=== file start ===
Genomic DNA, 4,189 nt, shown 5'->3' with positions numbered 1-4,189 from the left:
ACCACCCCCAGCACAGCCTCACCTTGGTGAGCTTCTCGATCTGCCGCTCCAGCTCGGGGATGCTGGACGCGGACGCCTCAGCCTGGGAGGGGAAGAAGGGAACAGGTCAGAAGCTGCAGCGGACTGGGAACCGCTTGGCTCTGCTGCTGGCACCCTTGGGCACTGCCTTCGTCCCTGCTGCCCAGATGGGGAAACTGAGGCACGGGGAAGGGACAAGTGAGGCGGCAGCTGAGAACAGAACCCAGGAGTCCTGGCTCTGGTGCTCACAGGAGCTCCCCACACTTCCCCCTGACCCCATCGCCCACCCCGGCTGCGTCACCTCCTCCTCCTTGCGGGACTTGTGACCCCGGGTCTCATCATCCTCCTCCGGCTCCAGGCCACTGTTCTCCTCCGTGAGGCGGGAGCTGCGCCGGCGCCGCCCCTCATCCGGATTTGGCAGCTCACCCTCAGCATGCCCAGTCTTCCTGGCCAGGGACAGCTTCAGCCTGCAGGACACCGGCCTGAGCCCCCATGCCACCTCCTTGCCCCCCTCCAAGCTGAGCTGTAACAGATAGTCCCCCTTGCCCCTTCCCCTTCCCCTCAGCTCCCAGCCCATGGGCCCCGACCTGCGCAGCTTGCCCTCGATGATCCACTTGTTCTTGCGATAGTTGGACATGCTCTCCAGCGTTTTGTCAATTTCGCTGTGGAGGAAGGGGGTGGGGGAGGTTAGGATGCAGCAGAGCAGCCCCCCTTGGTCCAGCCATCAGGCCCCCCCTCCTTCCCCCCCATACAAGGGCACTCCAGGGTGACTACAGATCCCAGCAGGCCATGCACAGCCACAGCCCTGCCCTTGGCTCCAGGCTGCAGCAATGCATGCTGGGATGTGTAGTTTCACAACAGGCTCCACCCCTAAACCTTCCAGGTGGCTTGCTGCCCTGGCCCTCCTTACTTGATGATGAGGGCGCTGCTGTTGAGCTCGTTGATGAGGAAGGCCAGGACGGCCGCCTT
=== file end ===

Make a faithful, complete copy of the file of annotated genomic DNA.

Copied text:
Genomic DNA, 4,189 nt, shown 5'->3' with positions numbered 1-4,189 from the left:
ACCACCCCCAGCACAGCCTCACCTTGGTGAGCTTCTCGATCTGCCGCTCCAGCTCGGGGATGCTGGACGCGGACGCCTCAGCCTGGGAGGGGAAGAAGGGAACAGGTCAGAAGCTGCAGCGGACTGGGAACCGCTTGGCTCTGCTGCTGGCACCCTTGGGCACTGCCTTCGTCCCTGCTGCCCAGATGGGGAAACTGAGGCACGGGGAAGGGACAAGTGAGGCGGCAGCTGAGAACAGAACCCAGGAGTCCTGGCTCTGGTGCTCACAGGAGCTCCCCACACTTCCCCCTGACCCCATCGCCCACCCCGGCTGCGTCACCTCCTCCTCCTTGCGGGACTTGTGACCCCGGGTCTCATCATCCTCCTCCGGCTCCAGGCCACTGTTCTCCTCCGTGAGGCGGGAGCTGCGCCGGCGCCGCCCCTCATCCGGATTTGGCAGCTCACCCTCAGCATGCCCAGTCTTCCTGGCCAGGGACAGCTTCAGCCTGCAGGACACCGGCCTGAGCCCCCATGCCACCTCCTTGCCCCCCTCCAAGCTGAGCTGTAACAGATAGTCCCCCTTGCCCCTTCCCCTTCCCCTCAGCTCCCAGCCCATGGGCCCCGACCTGCGCAGCTTGCCCTCGATGATCCACTTGTTCTTGCGATAGTTGGACATGCTCTCCAGCGTTTTGTCAATTTCGCTGTGGAGGAAGGGGGTGGGGGAGGTTAGGATGCAGCAGAGCAGCCCCCCTTGGTCCAGCCATCAGGCCCCCCCTCCTTCCCCCCCATACAAGGGCACTCCAGGGTGACTACAGATCCCAGCAGGCCATGCACAGCCACAGCCCTGCCCTTGGCTCCAGGCTGCAGCAATGCATGCTGGGATGTGTAGTTTCACAACAGGCTCCACCCCTAAACCTTCCAGGTGGCTTGCTGCCCTGGCCCTCCTTACTTGATGATGAGGGCGCTGCTGTTGAGCTCGTTGATGAGGAAGGCCAGGACGGCCGCCTT